She certainly didn’t look like a seventh grader and maybe that’s why every middle school guy wanted to be with her. Each Wednesday night was like a scene out of a 80’s teen movie when she walked in. You know the one where the pretty girl walks by and the world happens in slow motion. We youth workers would always have a good laugh at the middle school boys’ expense. Maybe the next time I needed to make an announcement I should just have Michelle walk past so they would be quiet. By appearance Michelle looked more like she was in high school than middle school. Michelle definitely stuck out more than her fellow seventh grade girls.
Honestly, I never thought Michelle was a mean girl, but at times her nose appeared to be in the air (the entourage of mean girls that followed her didn’t help). None of my volunteer youth workers ever reported her being mean to anymore, and most had never even heard her speak. Like most middle school kids, she would only speak when spoken to and even then they were usually only one to two word declarative statements to appease the question. Sadly, her stay in my student ministry was short lived. She dropped off the scene just as quickly as she popped onto it.
Youth Pastor Confession: I thought that maybe we weren’t cool enough for her. After all my group was full of “average Joes”, underdogs, and fringe kids. We definitely didn’t fill the niche of “queens bees” and the “elite.” Every youth pastor understands that community is everything in youth ministry and maybe we just couldn’t provide the type she was looking for.
Michelle’s parents were long-time members of our church and I remember feeling slighted when they never reached out to connect with me. To be honest, it made me feel like I had done something wrong…like I had failed to qualify as a youth pastor because maybe they didn’t trust me to shoulder their daughter’s issues and burdens alongside them.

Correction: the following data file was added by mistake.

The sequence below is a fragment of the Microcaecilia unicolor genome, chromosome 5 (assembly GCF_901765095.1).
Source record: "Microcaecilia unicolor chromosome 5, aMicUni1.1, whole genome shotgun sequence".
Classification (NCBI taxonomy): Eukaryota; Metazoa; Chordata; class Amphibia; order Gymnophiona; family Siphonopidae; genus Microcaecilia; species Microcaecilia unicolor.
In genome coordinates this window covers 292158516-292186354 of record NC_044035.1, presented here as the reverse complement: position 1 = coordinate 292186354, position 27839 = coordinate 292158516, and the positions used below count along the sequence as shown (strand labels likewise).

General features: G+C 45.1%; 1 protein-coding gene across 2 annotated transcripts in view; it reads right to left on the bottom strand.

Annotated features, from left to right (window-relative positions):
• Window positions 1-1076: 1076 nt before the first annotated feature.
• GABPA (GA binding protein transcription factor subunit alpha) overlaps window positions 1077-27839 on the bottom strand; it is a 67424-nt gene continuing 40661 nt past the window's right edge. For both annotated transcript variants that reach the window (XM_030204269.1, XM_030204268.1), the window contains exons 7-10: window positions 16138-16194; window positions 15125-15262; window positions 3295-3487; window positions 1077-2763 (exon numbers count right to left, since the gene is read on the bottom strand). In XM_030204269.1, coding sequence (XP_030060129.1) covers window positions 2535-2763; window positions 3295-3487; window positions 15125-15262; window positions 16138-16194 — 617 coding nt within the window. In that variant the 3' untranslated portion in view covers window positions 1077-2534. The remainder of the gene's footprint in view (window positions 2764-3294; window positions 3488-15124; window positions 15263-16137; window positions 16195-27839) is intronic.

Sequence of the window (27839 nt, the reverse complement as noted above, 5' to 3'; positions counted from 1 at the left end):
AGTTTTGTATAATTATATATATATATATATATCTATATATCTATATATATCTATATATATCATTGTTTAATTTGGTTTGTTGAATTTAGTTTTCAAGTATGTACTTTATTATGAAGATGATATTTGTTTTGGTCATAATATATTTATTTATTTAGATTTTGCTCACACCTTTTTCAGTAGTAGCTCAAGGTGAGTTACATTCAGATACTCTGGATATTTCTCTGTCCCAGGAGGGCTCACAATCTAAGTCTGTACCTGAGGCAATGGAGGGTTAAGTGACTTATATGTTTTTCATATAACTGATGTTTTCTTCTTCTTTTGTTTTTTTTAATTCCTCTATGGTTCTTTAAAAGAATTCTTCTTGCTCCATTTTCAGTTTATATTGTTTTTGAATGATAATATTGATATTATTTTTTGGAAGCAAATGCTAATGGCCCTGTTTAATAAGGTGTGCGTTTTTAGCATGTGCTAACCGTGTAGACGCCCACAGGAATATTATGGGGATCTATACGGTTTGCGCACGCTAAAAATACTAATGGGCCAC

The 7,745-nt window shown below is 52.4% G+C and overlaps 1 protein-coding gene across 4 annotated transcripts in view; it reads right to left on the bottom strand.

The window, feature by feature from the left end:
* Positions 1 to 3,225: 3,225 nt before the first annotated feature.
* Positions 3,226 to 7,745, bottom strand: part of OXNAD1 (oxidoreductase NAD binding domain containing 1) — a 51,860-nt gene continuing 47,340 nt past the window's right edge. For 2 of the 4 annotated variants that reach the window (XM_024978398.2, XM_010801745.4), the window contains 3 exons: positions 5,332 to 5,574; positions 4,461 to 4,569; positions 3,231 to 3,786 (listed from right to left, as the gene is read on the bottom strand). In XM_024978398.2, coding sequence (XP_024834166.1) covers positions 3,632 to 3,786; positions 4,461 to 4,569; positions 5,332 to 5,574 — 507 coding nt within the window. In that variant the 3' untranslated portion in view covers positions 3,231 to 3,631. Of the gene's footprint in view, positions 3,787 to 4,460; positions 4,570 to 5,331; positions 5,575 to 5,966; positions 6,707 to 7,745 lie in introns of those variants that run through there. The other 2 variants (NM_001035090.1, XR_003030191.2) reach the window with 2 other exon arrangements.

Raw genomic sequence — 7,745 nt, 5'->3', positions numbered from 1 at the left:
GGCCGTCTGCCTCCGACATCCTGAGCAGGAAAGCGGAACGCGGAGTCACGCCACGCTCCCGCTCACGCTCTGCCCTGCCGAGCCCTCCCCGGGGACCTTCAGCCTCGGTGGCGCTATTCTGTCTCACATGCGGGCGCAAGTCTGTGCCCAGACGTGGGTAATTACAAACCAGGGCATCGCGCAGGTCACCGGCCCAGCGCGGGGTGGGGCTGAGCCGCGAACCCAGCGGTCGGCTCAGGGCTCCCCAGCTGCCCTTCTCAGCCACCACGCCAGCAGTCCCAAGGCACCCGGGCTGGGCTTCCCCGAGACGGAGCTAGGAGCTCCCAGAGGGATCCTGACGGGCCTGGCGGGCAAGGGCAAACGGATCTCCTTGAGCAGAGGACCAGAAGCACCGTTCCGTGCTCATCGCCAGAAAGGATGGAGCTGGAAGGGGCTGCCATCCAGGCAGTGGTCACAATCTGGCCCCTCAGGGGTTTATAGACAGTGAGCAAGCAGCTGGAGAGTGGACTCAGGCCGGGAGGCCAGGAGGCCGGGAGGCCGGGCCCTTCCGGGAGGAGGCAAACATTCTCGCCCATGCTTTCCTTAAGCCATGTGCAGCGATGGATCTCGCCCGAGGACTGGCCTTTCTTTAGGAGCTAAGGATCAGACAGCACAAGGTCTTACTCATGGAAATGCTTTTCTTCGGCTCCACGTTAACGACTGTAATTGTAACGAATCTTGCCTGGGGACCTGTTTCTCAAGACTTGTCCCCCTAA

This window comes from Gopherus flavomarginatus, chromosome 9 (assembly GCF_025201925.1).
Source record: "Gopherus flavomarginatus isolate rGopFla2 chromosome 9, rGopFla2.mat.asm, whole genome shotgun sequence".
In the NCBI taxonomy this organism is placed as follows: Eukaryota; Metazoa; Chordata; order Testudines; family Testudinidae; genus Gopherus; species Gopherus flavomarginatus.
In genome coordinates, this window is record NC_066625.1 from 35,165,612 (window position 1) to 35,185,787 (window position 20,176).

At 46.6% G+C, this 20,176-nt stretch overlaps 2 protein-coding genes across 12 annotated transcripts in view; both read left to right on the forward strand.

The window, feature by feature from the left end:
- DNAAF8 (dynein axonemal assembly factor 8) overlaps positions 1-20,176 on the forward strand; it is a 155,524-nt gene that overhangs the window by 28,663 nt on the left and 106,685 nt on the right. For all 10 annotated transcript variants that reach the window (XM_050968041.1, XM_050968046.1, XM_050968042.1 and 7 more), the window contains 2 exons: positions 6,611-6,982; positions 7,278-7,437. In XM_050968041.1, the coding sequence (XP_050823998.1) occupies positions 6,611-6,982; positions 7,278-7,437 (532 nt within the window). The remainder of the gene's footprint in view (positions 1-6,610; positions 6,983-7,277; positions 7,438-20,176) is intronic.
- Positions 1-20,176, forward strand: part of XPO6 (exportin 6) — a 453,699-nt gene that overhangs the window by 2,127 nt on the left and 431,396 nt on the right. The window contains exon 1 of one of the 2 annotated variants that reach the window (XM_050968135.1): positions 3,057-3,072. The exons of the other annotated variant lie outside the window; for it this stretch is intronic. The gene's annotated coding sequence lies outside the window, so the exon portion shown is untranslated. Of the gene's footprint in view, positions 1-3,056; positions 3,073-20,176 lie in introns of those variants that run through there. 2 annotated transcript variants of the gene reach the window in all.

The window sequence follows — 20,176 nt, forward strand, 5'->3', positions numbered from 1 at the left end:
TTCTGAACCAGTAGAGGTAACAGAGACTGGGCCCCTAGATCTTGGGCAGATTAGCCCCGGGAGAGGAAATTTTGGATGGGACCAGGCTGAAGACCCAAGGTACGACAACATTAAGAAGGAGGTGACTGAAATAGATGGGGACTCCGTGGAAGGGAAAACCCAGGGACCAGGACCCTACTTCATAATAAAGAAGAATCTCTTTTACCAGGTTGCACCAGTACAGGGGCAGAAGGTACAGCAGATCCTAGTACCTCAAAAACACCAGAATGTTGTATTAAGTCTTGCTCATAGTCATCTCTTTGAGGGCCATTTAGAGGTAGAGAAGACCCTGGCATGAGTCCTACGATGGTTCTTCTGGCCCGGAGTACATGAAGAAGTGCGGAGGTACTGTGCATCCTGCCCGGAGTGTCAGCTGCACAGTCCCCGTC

But it breaks my heart to know our churches are full of students and families like that. I guess in some ways I did fail Michelle and her parents as I never reached out either. Maybe we were both hanging by the phone to see which side made the first move until we waited so long nobody did.
Years later one of my former middle school guys told me that Michelle had withdrawn from high school after her anxiety and panic attacks had become unmanageable. Then he said, “You know she was diagnosed with anxiety in 7th grade? She takes medicine and everything.” Why did I not know?
They never told me.
But I never asked.
Maybe they were embarrassed.
How do you ask a parent if those questions if they don’t volunteer the information?
I had failed Michelle. They had failed Michelle. We had failed Michelle. And to think that church could have been a huge win for Michelle and the Kingdom! It hurts.
Parents, truth is I could have done a heck of a lot to accommodate Michelle in my youth group and I know hindsight is 20/20. We could have made minor tweaks, we could have helped to lessen the unknowns that cause anxiety, we could have given her a safe and quiet place to go when she felt a panic attack coming on, and we could have connected her with one of our female volunteers who also has anxiety. The list goes on and on. Thinking about how many possible “Michelles” I’ve had over the years almost makes me want to have a panic attack.
THE CONCLUSION: I want to start waiving the flag for you, but I need some help. The church needs you to help us be the church. We need information that will help us include, celebrate, and minister to your teen’s uniqueness. We don’t want to label your student or give them an IEP at church. We are the church-not the public school. We want to make them feel wanted and included. Let me leave you with some food for thought after having this very conversation with a fellow youth pastor.
Asking a parent if their student has a disability or disorder is like asking a woman if she is pregnant.
Youth Pastor: So I’ve been observing Billy, and I think he might just be on the spectrum. High functioning of course. He meets all the criteria on Web MD.
Parent: We’re finding a new church.
There’s got to be a better way. Parents…How you can you help us help you? How can we better partner?
Mike Pitts is a youth worker from the southeastern United States who made his way north to the Midwest. Along his journey, this southern transplant developed a passion for middle school students and for engaging students with hidden disabilities. Mike is an ambassador for Key Ministry challenging youth workers to pursue ministry with students with hidden disabilities. Mike and his wife Hope have been married for four years and live with their two young children (Emery & Phoebe) in Cleveland, Ohio.